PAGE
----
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AP Biology Vocabulary - Big Idea #4
Vocabulary to support Big Idea #4. Biological systems interact, and these interactions posses complex properties.
Terms in this set (42)
The part of an enzyme molecule where a substrate molecule attaches (by means of weak chemical bonds); typically, a pocket or groove on the enzyme's surface
Complete digestive tract extending between two openings, the mouth and the anus. Present in most animals.
Molecule that activates or inhibites; molecule will bind to enzyme and cause temporary stabilization of active form or temporary change which inhibits enzyme function.
alveoli (singular alveolus)
Tiny sacs, with walls only a single cell layer thick found at the end of the respiratory bronchiole tree. The site of gas exchange in the respiratory system.
Compounds with an amino group (-NH₂) on one end and a carboxyl group (-COOH) on the other end; the monomers that make up a protein. 20 different forms occur as a result of the "R" group.
Smallest unit of matter that retains the properties of an element
Mass of a single atom determine by the number of protons and neutrons possessed.
Number of protons in an atom's nucleus.
The average mass of all the isotopes of an element.
An anatomical cavity or passage; especially: a chamber of the heart that receives blood from the veins and forces it into a ventricle or ventricles.
Class of organic compounds containing only carbon, hydrogen, and oxygen
A protective layer external to the plasma membrane in plant cells, bacteria, fungi, and some protists. In plant cells, it is formed of cellulose fibers embedded in a polysaccharide-protein matrix. The primary cell wall is thin and flexible, whereas the secondary cell wall is stronger and more rigid and is the primary constituent of wood.
Cylindrically shaped organelle composed of 9 triplets of microtubule. Part of the cell centrosome or MTOC.
A steroid that forms an essential component of animal cell membranes and acts as a precursor molecule for the synthesis of other biologically important steroids.
An organelle found in plants and photosynthetic protists that absorbs sunlight and uses it to drive the synthesis of organic compounds from carbon dioxide and water.
An organic substance serving as a cofactor for an enzyme. Usually a vitamin or mineral and combines with an enzyme, to form an active enzyme system.
Any non-protein molecule or ion that is required for the proper functioning of an enzyme. Can be permanently bound to the active site or may bind loosely with the substrate during catalysis.
Inhibition of an enzyme's ability to catalyze a chemical reaction via a non-reactant molecule that competes with the substrate(s) for access to the active site.
A chemical bond that involves sharing a pair of electrons between atoms in a molecule
A nucleic acid that carries the genetic information of the cell and is capable of self-replication. Found in both nucleus of eukaryotic cells and in the nucleoid in prokaryotes.
Carbohydrates made up of two monosaccharides.
A cellular control mechanism in which an enzyme that catalyzes the production of a particular substance in the cell is inhibited when that substance has accumulated to a certain level.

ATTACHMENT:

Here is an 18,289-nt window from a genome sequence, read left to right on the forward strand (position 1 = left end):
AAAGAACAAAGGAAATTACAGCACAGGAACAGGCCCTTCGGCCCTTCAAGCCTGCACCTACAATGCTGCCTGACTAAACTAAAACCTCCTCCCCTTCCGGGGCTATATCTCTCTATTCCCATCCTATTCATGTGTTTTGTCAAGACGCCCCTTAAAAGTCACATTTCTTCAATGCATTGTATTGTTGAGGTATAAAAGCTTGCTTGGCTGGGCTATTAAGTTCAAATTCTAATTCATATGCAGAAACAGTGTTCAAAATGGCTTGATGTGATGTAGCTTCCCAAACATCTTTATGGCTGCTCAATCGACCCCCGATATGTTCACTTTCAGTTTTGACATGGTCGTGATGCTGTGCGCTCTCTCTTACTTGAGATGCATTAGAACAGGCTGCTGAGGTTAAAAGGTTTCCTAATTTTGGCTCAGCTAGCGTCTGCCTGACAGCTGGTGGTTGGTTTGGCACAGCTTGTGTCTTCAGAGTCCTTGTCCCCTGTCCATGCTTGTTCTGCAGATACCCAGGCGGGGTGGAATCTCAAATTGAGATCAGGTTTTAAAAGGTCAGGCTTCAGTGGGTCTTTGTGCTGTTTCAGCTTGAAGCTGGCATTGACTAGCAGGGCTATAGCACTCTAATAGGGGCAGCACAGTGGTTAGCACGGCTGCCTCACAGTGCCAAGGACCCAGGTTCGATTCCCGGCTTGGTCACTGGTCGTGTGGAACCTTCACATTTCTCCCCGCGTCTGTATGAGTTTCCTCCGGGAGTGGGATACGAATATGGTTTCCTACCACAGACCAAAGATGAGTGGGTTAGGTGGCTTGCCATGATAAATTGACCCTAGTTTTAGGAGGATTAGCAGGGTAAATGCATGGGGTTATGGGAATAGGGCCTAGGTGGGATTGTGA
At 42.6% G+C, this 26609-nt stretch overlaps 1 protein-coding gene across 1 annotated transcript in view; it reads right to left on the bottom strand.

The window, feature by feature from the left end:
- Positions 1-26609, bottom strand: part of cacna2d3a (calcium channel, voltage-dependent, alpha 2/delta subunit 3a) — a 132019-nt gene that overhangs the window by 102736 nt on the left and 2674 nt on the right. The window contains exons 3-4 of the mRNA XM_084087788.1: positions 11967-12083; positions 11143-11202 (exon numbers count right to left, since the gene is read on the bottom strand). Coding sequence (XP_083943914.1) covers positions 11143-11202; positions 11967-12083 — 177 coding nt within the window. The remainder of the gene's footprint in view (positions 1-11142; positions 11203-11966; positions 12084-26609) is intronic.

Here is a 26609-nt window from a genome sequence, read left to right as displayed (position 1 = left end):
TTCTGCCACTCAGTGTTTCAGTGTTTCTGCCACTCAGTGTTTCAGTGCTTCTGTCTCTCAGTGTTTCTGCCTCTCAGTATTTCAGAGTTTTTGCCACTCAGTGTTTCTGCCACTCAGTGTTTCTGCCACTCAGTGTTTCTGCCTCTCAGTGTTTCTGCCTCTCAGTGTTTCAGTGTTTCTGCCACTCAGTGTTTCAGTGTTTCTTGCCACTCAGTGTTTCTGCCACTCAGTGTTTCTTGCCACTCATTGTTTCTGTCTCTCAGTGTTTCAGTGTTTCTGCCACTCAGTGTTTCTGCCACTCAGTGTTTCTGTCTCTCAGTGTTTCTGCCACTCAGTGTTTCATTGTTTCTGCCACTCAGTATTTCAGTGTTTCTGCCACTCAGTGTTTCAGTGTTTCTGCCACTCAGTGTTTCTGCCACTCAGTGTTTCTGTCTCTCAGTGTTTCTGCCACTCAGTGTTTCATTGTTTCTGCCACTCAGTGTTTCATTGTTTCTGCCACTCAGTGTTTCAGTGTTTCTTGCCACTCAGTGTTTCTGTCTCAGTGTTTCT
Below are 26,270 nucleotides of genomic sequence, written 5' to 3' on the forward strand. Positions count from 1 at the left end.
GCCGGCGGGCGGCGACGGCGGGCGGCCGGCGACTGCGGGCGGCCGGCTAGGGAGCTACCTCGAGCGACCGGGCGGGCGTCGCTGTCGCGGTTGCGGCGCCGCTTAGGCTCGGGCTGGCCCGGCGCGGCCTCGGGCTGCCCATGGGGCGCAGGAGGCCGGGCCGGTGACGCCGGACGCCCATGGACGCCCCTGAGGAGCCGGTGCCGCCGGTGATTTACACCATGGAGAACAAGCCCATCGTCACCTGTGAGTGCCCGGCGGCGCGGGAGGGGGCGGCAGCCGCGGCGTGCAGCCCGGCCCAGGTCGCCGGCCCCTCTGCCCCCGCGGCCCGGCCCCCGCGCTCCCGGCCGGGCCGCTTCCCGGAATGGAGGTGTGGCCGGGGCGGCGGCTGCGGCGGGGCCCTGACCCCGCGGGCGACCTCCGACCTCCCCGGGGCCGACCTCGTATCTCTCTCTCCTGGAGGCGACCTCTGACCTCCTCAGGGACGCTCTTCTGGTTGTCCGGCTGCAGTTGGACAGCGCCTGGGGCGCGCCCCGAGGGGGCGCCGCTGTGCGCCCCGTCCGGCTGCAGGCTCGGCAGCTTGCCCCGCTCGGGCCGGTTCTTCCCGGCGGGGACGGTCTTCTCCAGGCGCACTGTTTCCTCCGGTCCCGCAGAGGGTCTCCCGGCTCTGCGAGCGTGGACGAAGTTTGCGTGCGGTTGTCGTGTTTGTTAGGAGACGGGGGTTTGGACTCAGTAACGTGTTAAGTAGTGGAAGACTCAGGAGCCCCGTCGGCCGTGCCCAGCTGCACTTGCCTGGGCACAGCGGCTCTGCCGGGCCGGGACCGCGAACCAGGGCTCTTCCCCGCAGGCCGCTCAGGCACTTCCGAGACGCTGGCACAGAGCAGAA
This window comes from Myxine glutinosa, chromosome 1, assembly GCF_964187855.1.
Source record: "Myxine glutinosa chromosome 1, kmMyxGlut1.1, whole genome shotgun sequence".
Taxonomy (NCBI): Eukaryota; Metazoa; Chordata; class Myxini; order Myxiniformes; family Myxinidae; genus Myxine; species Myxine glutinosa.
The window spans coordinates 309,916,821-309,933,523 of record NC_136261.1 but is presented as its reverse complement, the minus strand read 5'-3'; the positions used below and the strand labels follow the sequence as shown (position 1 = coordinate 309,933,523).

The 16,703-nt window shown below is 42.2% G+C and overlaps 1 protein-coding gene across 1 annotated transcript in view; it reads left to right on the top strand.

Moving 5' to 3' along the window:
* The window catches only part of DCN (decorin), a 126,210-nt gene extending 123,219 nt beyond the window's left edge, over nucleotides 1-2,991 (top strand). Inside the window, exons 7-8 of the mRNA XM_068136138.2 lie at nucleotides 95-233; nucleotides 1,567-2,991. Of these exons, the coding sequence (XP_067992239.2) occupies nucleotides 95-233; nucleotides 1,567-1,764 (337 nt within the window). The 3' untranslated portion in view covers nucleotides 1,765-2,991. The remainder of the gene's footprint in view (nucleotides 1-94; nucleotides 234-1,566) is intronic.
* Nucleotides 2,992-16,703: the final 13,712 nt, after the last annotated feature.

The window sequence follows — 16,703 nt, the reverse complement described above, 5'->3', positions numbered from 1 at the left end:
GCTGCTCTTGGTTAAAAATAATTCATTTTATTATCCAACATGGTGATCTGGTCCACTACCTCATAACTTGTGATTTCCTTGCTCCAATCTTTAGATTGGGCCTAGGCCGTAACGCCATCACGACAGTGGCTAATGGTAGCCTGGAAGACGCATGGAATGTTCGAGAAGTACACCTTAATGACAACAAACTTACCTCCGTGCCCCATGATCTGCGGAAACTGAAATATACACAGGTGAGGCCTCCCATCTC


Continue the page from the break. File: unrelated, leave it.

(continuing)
The basic form of a lipid. Made up of a carboxylic acid and fatty chains that are either saturated or unsaturated.
Structure in platyhelminthes that helps remove metabolic wastes without losing water
Carbohydrate attached to a fat- basic component of the plasma membrane.
An organelle in eukaryotic cells consisting of stacks of flat membraneous sacs that modify, store, and route products of the endoplasmic reticulum and synthesize some products, notably non cellulose carbohydrates.
An organism that has two different alleles for a trait
Chemical messengers, mostly those manufactured by the endocrine glands, that are produced in one tissue and affect another
A type of weak chemical bond formed when the slightly positive hydrogen atom of a polar covalent bond in one molecule is attracted to the slightly negative atom of a polar covalent bond in another molecule.
"water-loving"; pertaining to polar or charged molecules (or parts of molecules) that are soluble in water
Having an aversion to water; tending to coalesce and form droplets in water.
An introduced species that spreads widely, and rapidly becomes dominate in a community, interfering with the community's normal functioning.
A chemical bond in which one atom loses an electron to form a positive ion and the other atom gains to electron to form a negative ion.
An atom with the same number of protons and a different number of neutrons from other atoms of the same element.
A species whose impact on its community or ecosystem are much larger and more influential than would be expected from mere abundance.
A pair of organs in the abdominal cavity that filter waste, unused minerals, and water that make up urine.
Membrane-bound vesicles that contain hydrolytic enzymes involved in intracellular digestion
Excretory organ in insects that empties into the digestive track, removes nitrogenous wastes from hemolymph, functions in osmoregulation. Nitrogenous wastes are excreted in the form of solid uric acid crystals.
An organelle in eukaryotic cells that serves as the site of cellular respiration; uses oxygen to break down organic molecules and synthesize ATP. It is responsible for extracting energy from nutrients.
Glucose, fructose, galactose--simple sugars that are the building blocks of polysaccharides (carbohydrates). Main cellular energy molecule used for respiration.
Excretory tubules of many invertebrates. Notably Annelids. Any tubule specialized for excretion and/or osmoregulation with an external opening
A substance that reduces the activity of an enzyme by binding to a location remote from the active site, changing its conformation so that it no longer binds to the substrate.
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